8°: XII with a lithographed signature on the back of the title page and with interleaved etched portrait and paper guard, pp. 20-351,  blank, three quarter blue morocco with blue linen boards, gilt embossed lines on boards, spine with gilt embossed decoration, raised bands, two red spine labels with gilt embossed titles, light blue marbled endpapers, gilt top edge, uncut fore edge and lower edge, some pages uncut (Very Good, minor staining on the boards, tiny tears in paper guard).
The present work concerns the efforts of Lieutenant-General William Bentinck, the British envoy to the royal court of Sicily from 1811 to 1814, to robustly interfere in that island’s internal affairs, to compel it to adopt a liberal constitution and to form a special defensive-commercial alliance with Britain. The story is a fascinating drama, with many curious twists and turns, that while largely forgotten today, it was then a pan-European cause célèbre.
The book was written by Captain Francis (Francesco) Romeo, a Neapolitan soldier who served as a senior aid to Bentinck during his time in Sicily. It is historically valuable in that it provides an insider’s account of the exciting events in Palermo.
During the Napoleonic Wars, the Royal Navy assume complete dominance over the Mediterranean. Britain assumed possession of Malta and the Ionian Islands which, in addition to Gibraltar, served as excellent operational bases. Britain, at the height of its imperial ambition, proceeded to employ its maritime power to significantly interfere in the internal politics of various Mediterranean islands and coastal regions for the first time. It was in this context, that Britain become heavily involved in the affairs of Sicily. Circling back, upon the outbreak of the Napoleonic Wars, Sicily was part of the Kingdom of Sicily, that controlled the island, plus much of southern mainland Italy; for this reason, the country was often called the ‘Two Sicilies.’ The realm was ruled by Ferdinand I, who was heavily swayed by his headstrong wife, Maria Carolina of Austria. In 1806, Napoleon’s legions invaded the mainland part of the country, causing Ferdinand’s court to move from Naples to Palermo, whereupon it sought British protection.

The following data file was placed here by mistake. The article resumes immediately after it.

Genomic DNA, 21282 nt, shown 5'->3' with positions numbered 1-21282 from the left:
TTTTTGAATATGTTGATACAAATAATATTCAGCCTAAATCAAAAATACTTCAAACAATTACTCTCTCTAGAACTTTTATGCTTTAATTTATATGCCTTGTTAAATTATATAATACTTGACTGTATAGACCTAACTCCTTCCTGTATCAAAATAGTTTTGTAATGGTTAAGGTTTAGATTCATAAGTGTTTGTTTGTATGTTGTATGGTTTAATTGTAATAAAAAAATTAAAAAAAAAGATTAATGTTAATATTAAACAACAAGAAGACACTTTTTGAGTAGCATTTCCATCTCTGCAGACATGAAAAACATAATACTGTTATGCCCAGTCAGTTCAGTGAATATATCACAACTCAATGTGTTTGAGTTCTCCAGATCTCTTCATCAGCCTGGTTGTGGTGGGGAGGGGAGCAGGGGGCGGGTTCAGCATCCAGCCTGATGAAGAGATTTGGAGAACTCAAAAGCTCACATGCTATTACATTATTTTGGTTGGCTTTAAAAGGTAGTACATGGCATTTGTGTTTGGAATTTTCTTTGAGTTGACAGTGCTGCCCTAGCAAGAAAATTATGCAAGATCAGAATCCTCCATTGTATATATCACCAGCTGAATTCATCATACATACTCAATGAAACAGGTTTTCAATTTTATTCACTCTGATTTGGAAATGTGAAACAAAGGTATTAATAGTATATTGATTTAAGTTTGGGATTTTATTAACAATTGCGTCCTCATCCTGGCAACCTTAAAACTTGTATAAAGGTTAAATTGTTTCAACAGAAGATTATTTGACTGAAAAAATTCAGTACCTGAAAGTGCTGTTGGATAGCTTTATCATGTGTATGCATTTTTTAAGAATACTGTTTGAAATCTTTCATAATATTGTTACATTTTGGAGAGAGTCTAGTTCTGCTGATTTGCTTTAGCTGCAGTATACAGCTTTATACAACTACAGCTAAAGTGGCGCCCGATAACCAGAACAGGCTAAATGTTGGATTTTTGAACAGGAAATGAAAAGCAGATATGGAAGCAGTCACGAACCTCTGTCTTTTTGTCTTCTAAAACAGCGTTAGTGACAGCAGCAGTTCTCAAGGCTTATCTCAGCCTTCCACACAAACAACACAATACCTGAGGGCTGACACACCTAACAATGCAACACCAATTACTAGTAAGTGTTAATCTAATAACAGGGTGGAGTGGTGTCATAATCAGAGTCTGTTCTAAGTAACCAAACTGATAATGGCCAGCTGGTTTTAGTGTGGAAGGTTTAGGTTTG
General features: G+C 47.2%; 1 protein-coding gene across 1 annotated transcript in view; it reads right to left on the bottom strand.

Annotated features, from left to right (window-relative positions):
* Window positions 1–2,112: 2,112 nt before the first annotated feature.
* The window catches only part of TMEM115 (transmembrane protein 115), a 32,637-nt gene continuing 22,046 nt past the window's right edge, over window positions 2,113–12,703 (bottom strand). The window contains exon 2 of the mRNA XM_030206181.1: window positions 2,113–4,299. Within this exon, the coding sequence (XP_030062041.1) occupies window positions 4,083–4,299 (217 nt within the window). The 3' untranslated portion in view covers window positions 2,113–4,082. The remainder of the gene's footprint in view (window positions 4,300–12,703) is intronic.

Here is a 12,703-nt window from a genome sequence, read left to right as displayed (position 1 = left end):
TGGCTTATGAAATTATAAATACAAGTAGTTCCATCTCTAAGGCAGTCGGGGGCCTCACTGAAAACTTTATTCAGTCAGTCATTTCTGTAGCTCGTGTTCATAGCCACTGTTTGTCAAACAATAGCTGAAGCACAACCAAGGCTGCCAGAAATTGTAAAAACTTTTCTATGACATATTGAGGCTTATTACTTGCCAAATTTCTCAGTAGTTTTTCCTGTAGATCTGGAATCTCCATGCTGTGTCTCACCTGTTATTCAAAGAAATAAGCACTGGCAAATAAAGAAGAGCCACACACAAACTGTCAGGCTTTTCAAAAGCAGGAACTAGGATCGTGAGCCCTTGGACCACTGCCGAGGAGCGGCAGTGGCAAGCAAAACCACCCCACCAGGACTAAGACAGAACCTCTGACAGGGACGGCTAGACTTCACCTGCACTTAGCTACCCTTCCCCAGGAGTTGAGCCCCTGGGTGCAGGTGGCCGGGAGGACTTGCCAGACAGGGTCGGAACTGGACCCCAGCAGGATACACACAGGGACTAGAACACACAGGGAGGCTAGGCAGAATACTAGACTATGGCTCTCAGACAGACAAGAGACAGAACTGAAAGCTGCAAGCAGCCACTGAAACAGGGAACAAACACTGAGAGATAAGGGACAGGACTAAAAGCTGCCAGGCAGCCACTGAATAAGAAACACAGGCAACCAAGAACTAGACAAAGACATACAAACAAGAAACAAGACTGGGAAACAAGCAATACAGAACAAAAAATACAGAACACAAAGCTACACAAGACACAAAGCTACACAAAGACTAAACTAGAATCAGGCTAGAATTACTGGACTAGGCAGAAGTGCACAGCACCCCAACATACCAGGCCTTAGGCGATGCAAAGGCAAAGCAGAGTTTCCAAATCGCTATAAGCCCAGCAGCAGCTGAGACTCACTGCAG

In 1811, Lieutenant-General William Bentinck (1774 – 1839), an esteemed veteran of the Peninsular Wars, was sent as the official British envoy to Ferdinand’s court. There he gained a personal dislike of Ferdinand and uncovered further evidence of something he had already suspected – that Queen Maria Carolina was secretly corresponding with the French. The Queen, for her part, referred to Bentinck as ‘la bestia feroce’ (the ferocious beast).
In 1812, Bentinck used his martial leverage to compel Ferdinand to surrender power, while forcing Maria Carolina into exile; the crown prince, Francis, was declared regent. Both Bentinck and the young king personally harboured Enlightenment reformist sentiments, and together they pushed through the liberal Sicily Constitution of 1812. However, this was considered as far too-radical for the island’s conservative establishment, resulting in severe blowback.
In 1816, Ferdinand managed to regain control of his throne, whereupon he rolled back Francis and Bentinck’s reforms. Nevertheless, while unsuccessful in and of itself, the liberal Constitution of 1812 had an enduring legacy in that it served as a rallying cry by liberal-minded Sicilians during their successful struggle in the years leading up to and during the Risorgimento.
Turning back to Bentinck, he was given another chance to implement his liberal ideas during his tenure as a reformist Governor-General of India (1828-35).
This is the second edition. The first one was published in 1820.
References: OCLC 232583030.